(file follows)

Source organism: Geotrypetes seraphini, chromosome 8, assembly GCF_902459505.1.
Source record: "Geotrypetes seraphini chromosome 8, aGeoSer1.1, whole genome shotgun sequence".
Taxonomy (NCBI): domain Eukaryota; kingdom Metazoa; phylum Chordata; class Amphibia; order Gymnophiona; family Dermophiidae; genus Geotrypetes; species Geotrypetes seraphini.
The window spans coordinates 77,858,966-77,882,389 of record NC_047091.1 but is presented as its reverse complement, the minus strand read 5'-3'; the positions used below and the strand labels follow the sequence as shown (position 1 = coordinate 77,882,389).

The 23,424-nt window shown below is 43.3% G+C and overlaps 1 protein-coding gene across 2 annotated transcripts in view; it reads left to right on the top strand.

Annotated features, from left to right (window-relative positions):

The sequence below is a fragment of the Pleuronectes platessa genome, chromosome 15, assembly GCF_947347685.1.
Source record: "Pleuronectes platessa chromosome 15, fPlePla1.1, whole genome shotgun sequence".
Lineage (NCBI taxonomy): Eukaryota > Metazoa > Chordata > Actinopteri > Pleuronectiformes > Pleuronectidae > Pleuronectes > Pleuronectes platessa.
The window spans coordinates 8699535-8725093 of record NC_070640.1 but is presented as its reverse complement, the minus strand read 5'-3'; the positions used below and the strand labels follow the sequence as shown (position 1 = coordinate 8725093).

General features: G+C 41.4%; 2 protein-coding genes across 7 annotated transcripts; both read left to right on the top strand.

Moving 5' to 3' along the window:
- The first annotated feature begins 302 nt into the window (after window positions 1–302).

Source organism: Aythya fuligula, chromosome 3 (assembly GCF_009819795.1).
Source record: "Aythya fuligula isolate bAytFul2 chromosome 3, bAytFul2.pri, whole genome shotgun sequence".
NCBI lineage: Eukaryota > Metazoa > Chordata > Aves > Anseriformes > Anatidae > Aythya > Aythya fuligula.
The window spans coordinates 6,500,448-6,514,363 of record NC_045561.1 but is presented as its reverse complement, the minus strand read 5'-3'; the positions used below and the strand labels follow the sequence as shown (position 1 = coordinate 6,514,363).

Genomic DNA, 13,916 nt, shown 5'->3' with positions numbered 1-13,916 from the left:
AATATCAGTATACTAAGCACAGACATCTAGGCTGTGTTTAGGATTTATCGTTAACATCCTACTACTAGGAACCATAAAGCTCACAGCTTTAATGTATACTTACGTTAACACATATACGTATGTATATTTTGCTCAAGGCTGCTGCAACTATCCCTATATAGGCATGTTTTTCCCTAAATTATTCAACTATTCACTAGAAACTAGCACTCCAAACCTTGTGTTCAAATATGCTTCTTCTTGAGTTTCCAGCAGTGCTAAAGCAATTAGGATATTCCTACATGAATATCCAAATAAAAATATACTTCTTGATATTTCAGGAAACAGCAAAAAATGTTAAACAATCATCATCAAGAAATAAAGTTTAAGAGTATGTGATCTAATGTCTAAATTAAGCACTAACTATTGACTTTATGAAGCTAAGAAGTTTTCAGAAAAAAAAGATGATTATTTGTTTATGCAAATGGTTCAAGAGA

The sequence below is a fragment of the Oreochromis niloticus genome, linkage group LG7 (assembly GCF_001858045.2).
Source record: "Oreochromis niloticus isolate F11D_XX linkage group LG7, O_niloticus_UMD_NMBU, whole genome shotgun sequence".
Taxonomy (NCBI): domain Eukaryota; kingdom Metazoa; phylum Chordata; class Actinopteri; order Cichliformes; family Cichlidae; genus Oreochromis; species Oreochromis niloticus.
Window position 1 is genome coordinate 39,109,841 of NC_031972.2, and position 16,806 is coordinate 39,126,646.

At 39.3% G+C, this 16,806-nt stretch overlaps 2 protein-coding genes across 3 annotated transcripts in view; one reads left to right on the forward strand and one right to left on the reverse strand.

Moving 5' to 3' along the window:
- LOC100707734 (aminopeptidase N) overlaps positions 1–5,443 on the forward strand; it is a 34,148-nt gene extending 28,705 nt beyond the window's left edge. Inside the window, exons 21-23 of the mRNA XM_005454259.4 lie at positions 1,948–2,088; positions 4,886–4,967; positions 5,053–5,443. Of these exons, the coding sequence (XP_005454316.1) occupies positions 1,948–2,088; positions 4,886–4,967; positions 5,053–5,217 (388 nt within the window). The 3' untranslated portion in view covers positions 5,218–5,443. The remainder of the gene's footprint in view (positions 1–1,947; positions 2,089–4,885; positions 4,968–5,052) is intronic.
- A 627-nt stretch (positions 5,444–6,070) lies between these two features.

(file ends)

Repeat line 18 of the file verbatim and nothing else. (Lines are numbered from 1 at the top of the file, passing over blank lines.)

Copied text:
Genomic DNA, 13,916 nt, shown 5'->3' with positions numbered 1-13,916 from the left: